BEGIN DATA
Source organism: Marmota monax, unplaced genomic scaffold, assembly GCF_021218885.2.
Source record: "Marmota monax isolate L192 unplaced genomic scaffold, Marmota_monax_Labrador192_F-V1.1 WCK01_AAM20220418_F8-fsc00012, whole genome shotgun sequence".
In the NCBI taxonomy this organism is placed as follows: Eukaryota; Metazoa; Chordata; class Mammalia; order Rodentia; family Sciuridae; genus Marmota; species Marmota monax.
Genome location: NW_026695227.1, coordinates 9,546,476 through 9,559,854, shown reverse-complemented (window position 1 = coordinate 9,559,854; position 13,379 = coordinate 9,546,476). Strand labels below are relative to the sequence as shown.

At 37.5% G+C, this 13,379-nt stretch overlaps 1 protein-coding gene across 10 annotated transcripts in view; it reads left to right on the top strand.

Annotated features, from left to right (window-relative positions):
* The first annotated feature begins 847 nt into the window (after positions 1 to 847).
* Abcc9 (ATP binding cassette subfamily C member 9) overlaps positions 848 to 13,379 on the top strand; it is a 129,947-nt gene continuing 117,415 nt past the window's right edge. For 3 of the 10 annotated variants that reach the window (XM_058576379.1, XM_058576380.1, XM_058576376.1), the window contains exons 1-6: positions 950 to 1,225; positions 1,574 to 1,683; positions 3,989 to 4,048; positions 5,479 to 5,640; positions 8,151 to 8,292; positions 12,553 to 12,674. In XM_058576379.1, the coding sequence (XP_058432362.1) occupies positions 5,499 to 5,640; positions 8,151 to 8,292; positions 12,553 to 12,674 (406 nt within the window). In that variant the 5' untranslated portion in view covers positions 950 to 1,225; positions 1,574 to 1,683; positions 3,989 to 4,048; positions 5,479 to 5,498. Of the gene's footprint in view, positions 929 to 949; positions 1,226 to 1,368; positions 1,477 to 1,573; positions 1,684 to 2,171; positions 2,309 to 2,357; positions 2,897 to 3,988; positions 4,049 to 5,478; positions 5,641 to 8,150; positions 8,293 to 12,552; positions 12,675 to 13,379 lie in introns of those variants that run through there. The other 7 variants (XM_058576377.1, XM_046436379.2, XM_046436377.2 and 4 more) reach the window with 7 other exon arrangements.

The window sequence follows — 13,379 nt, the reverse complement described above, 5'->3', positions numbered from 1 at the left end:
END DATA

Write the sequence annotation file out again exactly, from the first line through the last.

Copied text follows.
Source organism: Marmota monax, unplaced genomic scaffold, assembly GCF_021218885.2.
Source record: "Marmota monax isolate L192 unplaced genomic scaffold, Marmota_monax_Labrador192_F-V1.1 WCK01_AAM20220418_F8-fsc00012, whole genome shotgun sequence".
In the NCBI taxonomy this organism is placed as follows: Eukaryota; Metazoa; Chordata; class Mammalia; order Rodentia; family Sciuridae; genus Marmota; species Marmota monax.
Genome location: NW_026695227.1, coordinates 9,546,476 through 9,559,854, shown reverse-complemented (window position 1 = coordinate 9,559,854; position 13,379 = coordinate 9,546,476). Strand labels below are relative to the sequence as shown.

At 37.5% G+C, this 13,379-nt stretch overlaps 1 protein-coding gene across 10 annotated transcripts in view; it reads left to right on the top strand.

Annotated features, from left to right (window-relative positions):
* The first annotated feature begins 847 nt into the window (after positions 1 to 847).
* Abcc9 (ATP binding cassette subfamily C member 9) overlaps positions 848 to 13,379 on the top strand; it is a 129,947-nt gene continuing 117,415 nt past the window's right edge. For 3 of the 10 annotated variants that reach the window (XM_058576379.1, XM_058576380.1, XM_058576376.1), the window contains exons 1-6: positions 950 to 1,225; positions 1,574 to 1,683; positions 3,989 to 4,048; positions 5,479 to 5,640; positions 8,151 to 8,292; positions 12,553 to 12,674. In XM_058576379.1, the coding sequence (XP_058432362.1) occupies positions 5,499 to 5,640; positions 8,151 to 8,292; positions 12,553 to 12,674 (406 nt within the window). In that variant the 5' untranslated portion in view covers positions 950 to 1,225; positions 1,574 to 1,683; positions 3,989 to 4,048; positions 5,479 to 5,498. Of the gene's footprint in view, positions 929 to 949; positions 1,226 to 1,368; positions 1,477 to 1,573; positions 1,684 to 2,171; positions 2,309 to 2,357; positions 2,897 to 3,988; positions 4,049 to 5,478; positions 5,641 to 8,150; positions 8,293 to 12,552; positions 12,675 to 13,379 lie in introns of those variants that run through there. The other 7 variants (XM_058576377.1, XM_046436379.2, XM_046436377.2 and 4 more) reach the window with 7 other exon arrangements.

The window sequence follows — 13,379 nt, the reverse complement described above, 5'->3', positions numbered from 1 at the left end: